When asked about Chatterjee, Google spokesperson Jason Freidenfelds provided a company statement confirming he was “terminated with cause.” Freidenfelds also provided a statement from Zoubin Ghahramani, vice president at Google Research, saying that “we firmly uphold our standard for respectful discourse among our researchers.” Gharamani’s statement did not mention Chatterjee by name.
The episode adds to a series of recent internal conflicts at Google that suggest the freewheeling, engineer-centric culture it celebrated as a startup has left the company unprepared for some challenges of being a multinational with more than 100,000 staff.
Google hired Satrajit Chatterjee in 2018 as a senior machine learning researcher. He was previously a senior vice president at hedge fund Two Sigma and had also worked at Intel. When Chatterjee joined, Mirhoseini and Goldie already worked in the company’s most prominent machine learning lab, Google Brain. Chatterjee joined a separate, smaller research group inside Google’s research division.
The two women did not work directly with Chatterjee, but in 2019, Goldie’s internal document claims, he asked to manage the Morpheus project. After being politely declined, employees say, Chatterjee began raising doubts about the pair’s work with senior researchers they needed to collaborate with or win support from, suggesting their work was wrong or even fabricated.
As a more senior employee, Chatterjee’s questions could be influential. As a result, employees say, other senior staff at times became skeptical of Goldie and Miroseini’s work, questioning their results.
The effect was to turn Miroseini and Goldie’s work at Google into a stressful, split reality, insiders claim. At the same time as running a successful project with support from Google’s chip designers, they say the pair had to do extra work to respond to allegations that their results were wrong or even false.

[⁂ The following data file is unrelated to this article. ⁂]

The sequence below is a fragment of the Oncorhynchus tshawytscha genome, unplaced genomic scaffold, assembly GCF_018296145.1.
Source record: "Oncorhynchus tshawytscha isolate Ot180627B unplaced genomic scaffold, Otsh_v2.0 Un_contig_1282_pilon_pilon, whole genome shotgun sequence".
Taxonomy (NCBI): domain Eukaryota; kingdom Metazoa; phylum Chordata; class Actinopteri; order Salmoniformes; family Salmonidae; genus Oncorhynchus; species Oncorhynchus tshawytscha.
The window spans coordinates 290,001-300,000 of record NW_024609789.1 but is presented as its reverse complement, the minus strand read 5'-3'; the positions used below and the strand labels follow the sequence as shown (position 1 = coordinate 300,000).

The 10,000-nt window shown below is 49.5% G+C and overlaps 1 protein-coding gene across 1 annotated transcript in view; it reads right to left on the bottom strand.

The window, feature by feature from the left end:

Chip design teams at Google and elsewhere are generally cautious by nature, because nanoscale fabrication is expensive and any errors in a chip cannot be fixed once it has been carved into silicon. Google has said that TPUs have enabled breakthroughs in its AI research and services, and rents out the chips through its cloud unit. Yet Chatterjee’s criticisms of Morpheus continued even after Google’s hardware leaders decided they trusted it enough to let it help design the next generation of the company’s TPUs.
In May 2021, a Google employee posted to an internal email list asking if anyone had applied machine learning to the design of circuit boards. Mirhoseini replied to say that Morpheus could help. But Chatterjee chimed in to claim that older techniques outperformed machine learning tools and that commercially available chip design tools provided the best results.
Jeff Dean, Google’s head of AI, joined the discussion to say that Morpheus was already being used to design the next generation of TPU chips. The technology had won out in extensive tests against human chip experts and commercial chip design tools, Dean said, while also attaching a slide deck of the results.
Dean also linked to the team’s recently published, peer-reviewed Nature study. It reported that the Morpheus team’s code laid out blocks of TPU circuits better than Google engineers using commercial chip design tools. The authors did not disclose the details of those chip segments, saying they were confidential to Google, but also included results for an open source processor design freely available to anyone. The paper’s results were later replicated by another research team inside Google, and code for the experiments was open sourced.